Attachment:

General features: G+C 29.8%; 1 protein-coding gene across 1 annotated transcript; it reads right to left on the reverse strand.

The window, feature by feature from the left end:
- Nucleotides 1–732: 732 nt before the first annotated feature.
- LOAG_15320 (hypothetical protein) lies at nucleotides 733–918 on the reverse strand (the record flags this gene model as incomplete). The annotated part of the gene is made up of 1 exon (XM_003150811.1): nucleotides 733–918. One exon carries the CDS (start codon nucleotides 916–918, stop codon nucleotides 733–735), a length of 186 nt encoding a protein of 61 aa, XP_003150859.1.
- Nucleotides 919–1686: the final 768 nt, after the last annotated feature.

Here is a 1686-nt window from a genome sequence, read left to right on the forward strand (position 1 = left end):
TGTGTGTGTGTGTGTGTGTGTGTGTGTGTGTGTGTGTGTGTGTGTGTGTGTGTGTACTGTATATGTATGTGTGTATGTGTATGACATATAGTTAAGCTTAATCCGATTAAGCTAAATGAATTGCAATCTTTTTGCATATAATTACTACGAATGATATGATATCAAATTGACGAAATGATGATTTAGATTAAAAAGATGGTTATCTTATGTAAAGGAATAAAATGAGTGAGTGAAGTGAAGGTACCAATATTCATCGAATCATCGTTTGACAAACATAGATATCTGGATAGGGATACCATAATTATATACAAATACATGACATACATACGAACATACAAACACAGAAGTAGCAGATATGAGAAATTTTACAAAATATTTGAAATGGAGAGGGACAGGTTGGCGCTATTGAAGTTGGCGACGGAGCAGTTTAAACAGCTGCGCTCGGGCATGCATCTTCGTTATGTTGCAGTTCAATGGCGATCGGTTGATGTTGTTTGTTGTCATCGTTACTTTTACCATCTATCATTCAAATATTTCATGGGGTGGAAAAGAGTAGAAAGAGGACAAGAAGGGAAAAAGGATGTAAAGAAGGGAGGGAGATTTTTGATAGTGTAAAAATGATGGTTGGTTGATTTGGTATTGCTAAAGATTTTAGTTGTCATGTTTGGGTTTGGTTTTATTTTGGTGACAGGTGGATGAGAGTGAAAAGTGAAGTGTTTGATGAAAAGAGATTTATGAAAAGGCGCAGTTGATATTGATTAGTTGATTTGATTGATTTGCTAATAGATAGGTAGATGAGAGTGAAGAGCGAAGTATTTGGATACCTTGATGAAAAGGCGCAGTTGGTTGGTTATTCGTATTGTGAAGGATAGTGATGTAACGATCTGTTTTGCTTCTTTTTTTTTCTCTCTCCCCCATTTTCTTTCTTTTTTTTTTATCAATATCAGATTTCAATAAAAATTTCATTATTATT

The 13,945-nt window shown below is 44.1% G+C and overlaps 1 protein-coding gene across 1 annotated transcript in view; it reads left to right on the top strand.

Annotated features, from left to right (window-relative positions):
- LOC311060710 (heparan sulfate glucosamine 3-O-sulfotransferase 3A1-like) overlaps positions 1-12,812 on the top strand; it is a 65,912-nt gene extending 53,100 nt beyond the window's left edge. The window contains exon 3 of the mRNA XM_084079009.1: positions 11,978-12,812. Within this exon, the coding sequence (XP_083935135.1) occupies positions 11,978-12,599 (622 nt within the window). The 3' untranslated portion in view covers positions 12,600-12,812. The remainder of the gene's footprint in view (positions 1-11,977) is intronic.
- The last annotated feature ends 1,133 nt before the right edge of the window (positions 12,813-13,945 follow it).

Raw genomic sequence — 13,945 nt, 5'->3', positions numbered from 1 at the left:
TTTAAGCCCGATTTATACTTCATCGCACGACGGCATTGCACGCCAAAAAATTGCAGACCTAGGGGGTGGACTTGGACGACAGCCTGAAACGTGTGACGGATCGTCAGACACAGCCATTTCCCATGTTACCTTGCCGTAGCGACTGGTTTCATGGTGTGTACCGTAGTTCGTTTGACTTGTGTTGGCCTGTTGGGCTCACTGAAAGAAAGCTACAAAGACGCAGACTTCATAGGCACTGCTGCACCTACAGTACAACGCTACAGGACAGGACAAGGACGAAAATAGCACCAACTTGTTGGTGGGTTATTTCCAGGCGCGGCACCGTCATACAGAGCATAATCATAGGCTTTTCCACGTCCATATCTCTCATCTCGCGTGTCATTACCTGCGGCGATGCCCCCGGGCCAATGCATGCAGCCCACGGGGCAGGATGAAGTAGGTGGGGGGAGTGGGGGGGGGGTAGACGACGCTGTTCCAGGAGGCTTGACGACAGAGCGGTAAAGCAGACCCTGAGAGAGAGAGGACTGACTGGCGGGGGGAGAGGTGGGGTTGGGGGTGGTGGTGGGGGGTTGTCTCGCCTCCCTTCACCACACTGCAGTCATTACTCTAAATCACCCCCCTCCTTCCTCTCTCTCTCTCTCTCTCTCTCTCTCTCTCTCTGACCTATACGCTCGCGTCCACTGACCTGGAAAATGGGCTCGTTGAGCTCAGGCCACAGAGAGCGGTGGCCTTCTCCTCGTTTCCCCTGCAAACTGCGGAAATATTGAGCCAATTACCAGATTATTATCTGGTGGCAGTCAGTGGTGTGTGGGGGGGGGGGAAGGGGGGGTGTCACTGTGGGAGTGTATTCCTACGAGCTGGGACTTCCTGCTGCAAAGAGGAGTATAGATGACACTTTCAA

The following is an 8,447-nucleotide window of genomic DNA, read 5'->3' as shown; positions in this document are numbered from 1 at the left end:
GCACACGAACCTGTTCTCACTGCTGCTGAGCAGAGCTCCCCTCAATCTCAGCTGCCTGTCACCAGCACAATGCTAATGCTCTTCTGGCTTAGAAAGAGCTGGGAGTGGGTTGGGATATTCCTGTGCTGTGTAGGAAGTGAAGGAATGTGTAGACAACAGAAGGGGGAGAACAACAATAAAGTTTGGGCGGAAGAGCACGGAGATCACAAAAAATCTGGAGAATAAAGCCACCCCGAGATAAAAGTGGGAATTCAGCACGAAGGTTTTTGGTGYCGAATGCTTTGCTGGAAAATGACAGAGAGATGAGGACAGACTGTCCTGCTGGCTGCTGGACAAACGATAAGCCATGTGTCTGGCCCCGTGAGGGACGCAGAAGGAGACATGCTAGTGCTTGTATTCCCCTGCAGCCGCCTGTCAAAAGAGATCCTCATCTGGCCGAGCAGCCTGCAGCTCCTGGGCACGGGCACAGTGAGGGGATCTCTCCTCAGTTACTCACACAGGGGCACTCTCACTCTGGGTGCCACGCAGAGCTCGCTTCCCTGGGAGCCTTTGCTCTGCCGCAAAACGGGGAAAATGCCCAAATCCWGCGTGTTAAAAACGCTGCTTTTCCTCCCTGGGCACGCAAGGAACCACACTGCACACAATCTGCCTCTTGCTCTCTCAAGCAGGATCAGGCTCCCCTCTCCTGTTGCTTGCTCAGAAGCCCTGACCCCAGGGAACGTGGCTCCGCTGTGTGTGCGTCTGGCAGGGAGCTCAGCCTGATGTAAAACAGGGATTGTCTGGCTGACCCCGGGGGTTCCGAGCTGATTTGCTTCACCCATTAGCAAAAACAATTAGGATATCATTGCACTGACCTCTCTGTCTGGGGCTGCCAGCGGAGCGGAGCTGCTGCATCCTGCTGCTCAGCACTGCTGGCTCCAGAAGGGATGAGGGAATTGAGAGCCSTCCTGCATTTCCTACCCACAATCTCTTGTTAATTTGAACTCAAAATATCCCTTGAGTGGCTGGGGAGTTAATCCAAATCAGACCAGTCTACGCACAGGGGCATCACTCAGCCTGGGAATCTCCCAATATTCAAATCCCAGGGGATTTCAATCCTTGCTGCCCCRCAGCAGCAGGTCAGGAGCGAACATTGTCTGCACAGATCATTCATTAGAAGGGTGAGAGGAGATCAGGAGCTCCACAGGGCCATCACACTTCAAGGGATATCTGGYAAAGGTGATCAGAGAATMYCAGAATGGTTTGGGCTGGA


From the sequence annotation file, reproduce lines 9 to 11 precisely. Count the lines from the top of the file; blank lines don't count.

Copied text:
Annotated features, from left to right (window-relative positions):
- LOC311060710 (heparan sulfate glucosamine 3-O-sulfotransferase 3A1-like) overlaps positions 1-12,812 on the top strand; it is a 65,912-nt gene extending 53,100 nt beyond the window's left edge. The window contains exon 3 of the mRNA XM_084079009.1: positions 11,978-12,812. Within this exon, the coding sequence (XP_083935135.1) occupies positions 11,978-12,599 (622 nt within the window). The 3' untranslated portion in view covers positions 12,600-12,812. The remainder of the gene's footprint in view (positions 1-11,977) is intronic.
- The last annotated feature ends 1,133 nt before the right edge of the window (positions 12,813-13,945 follow it).